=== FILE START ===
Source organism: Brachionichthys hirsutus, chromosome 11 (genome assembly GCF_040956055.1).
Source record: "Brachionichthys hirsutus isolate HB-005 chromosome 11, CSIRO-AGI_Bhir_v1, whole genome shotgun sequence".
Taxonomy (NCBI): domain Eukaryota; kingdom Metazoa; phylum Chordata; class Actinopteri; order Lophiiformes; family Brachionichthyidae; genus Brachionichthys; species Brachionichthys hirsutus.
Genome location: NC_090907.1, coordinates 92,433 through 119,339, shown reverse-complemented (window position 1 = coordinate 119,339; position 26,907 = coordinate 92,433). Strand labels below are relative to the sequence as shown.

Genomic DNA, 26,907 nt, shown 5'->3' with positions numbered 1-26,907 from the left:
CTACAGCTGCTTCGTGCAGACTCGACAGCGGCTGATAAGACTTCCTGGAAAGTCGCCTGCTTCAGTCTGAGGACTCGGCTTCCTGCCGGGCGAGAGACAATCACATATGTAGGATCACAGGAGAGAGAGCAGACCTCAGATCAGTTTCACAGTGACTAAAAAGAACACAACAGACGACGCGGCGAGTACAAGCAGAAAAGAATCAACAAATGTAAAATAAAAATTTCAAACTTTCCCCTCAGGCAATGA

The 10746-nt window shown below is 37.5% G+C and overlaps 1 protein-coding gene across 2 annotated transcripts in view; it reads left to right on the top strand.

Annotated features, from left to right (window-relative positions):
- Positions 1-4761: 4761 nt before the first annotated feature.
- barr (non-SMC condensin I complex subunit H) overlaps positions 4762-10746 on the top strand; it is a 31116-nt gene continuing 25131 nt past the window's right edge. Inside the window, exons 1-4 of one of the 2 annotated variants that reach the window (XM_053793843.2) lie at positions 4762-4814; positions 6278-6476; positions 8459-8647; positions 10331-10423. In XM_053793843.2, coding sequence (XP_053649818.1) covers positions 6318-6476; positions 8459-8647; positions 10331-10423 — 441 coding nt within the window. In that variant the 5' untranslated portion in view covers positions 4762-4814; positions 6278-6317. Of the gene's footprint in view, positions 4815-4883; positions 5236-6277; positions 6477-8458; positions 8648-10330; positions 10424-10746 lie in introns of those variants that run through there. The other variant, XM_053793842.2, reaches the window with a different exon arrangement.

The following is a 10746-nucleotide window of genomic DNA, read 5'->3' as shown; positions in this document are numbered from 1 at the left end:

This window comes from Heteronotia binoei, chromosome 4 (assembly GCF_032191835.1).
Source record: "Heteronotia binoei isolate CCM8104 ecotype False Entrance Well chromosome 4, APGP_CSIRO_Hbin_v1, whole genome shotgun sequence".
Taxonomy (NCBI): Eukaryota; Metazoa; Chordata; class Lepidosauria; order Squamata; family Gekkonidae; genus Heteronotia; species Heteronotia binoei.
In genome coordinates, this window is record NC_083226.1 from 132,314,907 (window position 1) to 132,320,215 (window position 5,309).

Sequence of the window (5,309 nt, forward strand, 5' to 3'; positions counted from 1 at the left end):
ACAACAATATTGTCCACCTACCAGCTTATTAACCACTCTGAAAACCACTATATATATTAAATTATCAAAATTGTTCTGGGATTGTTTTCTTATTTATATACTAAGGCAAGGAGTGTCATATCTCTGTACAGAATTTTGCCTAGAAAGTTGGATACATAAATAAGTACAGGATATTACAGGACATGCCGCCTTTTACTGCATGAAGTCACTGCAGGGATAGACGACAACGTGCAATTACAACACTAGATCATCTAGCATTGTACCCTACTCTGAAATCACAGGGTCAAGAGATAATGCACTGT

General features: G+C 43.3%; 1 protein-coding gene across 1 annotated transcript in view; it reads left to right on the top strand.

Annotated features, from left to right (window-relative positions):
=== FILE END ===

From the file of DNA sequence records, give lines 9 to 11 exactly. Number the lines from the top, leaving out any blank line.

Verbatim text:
- Positions 1-4761: 4761 nt before the first annotated feature.
- barr (non-SMC condensin I complex subunit H) overlaps positions 4762-10746 on the top strand; it is a 31116-nt gene continuing 25131 nt past the window's right edge. Inside the window, exons 1-4 of one of the 2 annotated variants that reach the window (XM_053793843.2) lie at positions 4762-4814; positions 6278-6476; positions 8459-8647; positions 10331-10423. In XM_053793843.2, coding sequence (XP_053649818.1) covers positions 6318-6476; positions 8459-8647; positions 10331-10423 — 441 coding nt within the window. In that variant the 5' untranslated portion in view covers positions 4762-4814; positions 6278-6317. Of the gene's footprint in view, positions 4815-4883; positions 5236-6277; positions 6477-8458; positions 8648-10330; positions 10424-10746 lie in introns of those variants that run through there. The other variant, XM_053793842.2, reaches the window with a different exon arrangement.

The following is a 10746-nucleotide window of genomic DNA, read 5'->3' as shown; positions in this document are numbered from 1 at the left end: